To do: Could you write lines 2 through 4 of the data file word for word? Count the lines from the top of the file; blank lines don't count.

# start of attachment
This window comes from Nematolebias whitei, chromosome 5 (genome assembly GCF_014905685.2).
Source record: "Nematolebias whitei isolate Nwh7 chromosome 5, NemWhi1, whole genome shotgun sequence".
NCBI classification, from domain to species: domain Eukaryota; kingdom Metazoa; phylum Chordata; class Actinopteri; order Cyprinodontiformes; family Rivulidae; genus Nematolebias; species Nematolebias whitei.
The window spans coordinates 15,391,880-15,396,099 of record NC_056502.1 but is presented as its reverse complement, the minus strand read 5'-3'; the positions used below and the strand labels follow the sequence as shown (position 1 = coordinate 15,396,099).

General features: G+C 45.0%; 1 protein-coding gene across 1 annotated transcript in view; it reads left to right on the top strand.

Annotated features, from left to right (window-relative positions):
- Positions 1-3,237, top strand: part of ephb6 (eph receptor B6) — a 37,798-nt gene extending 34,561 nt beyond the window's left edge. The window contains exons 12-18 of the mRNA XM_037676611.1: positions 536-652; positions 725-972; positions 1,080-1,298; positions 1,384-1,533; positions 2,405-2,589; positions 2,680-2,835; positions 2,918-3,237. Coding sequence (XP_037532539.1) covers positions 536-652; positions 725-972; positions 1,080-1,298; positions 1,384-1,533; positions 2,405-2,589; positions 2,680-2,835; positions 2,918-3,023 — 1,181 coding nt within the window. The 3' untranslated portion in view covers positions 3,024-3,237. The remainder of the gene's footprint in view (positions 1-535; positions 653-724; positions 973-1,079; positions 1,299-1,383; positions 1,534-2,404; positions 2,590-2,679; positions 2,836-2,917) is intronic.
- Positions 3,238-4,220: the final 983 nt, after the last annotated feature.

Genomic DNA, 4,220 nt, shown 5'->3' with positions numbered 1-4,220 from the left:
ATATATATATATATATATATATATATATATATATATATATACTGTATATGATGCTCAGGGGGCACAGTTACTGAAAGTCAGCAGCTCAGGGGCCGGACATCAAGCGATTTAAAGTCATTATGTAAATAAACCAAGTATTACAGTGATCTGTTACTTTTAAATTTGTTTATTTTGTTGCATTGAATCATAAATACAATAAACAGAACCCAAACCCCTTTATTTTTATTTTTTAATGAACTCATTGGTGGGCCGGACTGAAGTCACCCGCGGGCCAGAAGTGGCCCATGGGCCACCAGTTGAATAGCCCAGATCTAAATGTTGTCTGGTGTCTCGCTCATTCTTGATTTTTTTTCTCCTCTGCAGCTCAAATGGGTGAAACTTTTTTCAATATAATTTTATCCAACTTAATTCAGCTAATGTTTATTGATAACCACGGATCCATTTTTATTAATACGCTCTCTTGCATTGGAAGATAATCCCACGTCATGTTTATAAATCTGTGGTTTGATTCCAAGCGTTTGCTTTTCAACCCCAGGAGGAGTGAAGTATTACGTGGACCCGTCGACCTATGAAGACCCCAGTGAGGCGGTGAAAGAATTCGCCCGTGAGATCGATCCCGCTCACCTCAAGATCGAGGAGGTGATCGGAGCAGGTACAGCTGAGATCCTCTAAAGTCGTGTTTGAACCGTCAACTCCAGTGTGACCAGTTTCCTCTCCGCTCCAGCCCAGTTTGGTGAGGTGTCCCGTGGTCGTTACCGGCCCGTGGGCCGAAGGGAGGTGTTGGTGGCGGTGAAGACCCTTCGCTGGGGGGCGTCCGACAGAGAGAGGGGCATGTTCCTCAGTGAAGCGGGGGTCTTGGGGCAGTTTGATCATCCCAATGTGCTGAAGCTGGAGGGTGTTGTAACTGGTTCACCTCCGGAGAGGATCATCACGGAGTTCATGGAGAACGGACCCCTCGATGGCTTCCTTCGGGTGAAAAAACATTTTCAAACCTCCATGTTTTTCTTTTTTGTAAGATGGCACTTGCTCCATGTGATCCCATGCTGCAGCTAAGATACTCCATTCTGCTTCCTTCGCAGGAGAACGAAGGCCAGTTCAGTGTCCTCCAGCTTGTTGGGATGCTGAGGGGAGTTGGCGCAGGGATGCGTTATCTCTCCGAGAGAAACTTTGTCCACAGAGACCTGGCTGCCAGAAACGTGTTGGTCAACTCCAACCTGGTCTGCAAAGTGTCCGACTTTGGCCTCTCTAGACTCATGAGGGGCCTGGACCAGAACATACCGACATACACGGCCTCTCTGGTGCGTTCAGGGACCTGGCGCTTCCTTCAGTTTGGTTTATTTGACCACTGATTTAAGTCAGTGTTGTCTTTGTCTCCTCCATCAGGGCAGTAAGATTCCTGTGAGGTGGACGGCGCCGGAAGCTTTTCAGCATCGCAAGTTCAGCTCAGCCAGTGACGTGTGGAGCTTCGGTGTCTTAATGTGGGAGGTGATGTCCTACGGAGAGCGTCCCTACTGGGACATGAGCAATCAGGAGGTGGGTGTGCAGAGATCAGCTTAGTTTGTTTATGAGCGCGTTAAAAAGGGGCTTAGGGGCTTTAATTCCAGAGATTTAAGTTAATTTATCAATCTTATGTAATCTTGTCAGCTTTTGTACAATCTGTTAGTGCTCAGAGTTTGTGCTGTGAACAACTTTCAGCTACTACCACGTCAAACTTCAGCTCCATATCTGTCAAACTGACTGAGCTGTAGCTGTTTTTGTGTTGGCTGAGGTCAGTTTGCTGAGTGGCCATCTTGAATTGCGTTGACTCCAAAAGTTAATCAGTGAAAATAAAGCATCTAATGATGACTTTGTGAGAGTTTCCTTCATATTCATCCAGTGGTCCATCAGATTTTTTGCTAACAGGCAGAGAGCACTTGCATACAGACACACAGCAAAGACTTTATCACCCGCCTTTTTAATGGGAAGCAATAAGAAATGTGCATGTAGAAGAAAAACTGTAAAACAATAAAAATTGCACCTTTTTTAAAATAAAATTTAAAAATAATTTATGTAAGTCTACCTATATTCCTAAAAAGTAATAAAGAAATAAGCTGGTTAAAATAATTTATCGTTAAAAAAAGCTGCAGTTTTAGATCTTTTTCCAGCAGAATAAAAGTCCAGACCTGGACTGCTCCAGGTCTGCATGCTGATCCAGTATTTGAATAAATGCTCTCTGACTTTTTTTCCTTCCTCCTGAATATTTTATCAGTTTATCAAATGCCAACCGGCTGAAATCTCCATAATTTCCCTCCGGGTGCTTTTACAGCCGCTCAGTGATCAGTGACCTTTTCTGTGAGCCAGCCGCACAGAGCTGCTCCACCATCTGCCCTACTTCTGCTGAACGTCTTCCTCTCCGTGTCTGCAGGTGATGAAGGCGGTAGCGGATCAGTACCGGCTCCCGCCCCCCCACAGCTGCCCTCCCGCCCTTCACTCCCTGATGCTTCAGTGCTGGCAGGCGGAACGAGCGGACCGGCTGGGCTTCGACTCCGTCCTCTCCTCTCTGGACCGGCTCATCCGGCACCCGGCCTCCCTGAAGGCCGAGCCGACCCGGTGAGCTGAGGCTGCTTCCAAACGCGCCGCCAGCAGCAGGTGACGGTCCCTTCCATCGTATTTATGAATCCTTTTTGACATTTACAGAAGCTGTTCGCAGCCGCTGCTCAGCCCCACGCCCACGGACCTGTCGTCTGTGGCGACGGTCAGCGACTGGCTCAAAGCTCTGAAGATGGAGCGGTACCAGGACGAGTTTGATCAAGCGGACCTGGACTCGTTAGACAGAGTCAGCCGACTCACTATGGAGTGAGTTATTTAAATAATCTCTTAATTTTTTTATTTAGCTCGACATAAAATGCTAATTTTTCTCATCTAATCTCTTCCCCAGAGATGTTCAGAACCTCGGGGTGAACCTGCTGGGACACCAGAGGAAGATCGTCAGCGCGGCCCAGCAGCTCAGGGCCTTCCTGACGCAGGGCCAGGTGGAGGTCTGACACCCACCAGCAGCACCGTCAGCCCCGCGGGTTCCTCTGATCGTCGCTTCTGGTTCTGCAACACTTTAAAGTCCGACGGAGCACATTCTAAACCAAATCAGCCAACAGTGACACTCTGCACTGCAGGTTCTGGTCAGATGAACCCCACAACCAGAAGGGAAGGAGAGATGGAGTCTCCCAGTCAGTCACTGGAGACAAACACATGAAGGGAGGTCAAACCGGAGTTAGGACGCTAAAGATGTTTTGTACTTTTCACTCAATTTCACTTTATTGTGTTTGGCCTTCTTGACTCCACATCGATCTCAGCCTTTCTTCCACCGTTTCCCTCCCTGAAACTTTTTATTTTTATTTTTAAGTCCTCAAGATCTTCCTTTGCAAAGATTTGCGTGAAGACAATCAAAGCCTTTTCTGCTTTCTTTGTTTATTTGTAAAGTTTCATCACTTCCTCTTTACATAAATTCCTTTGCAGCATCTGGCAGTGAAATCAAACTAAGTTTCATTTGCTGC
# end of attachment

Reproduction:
Source record: "Nematolebias whitei isolate Nwh7 chromosome 5, NemWhi1, whole genome shotgun sequence".
NCBI classification, from domain to species: domain Eukaryota; kingdom Metazoa; phylum Chordata; class Actinopteri; order Cyprinodontiformes; family Rivulidae; genus Nematolebias; species Nematolebias whitei.
The window spans coordinates 15,391,880-15,396,099 of record NC_056502.1 but is presented as its reverse complement, the minus strand read 5'-3'; the positions used below and the strand labels follow the sequence as shown (position 1 = coordinate 15,396,099).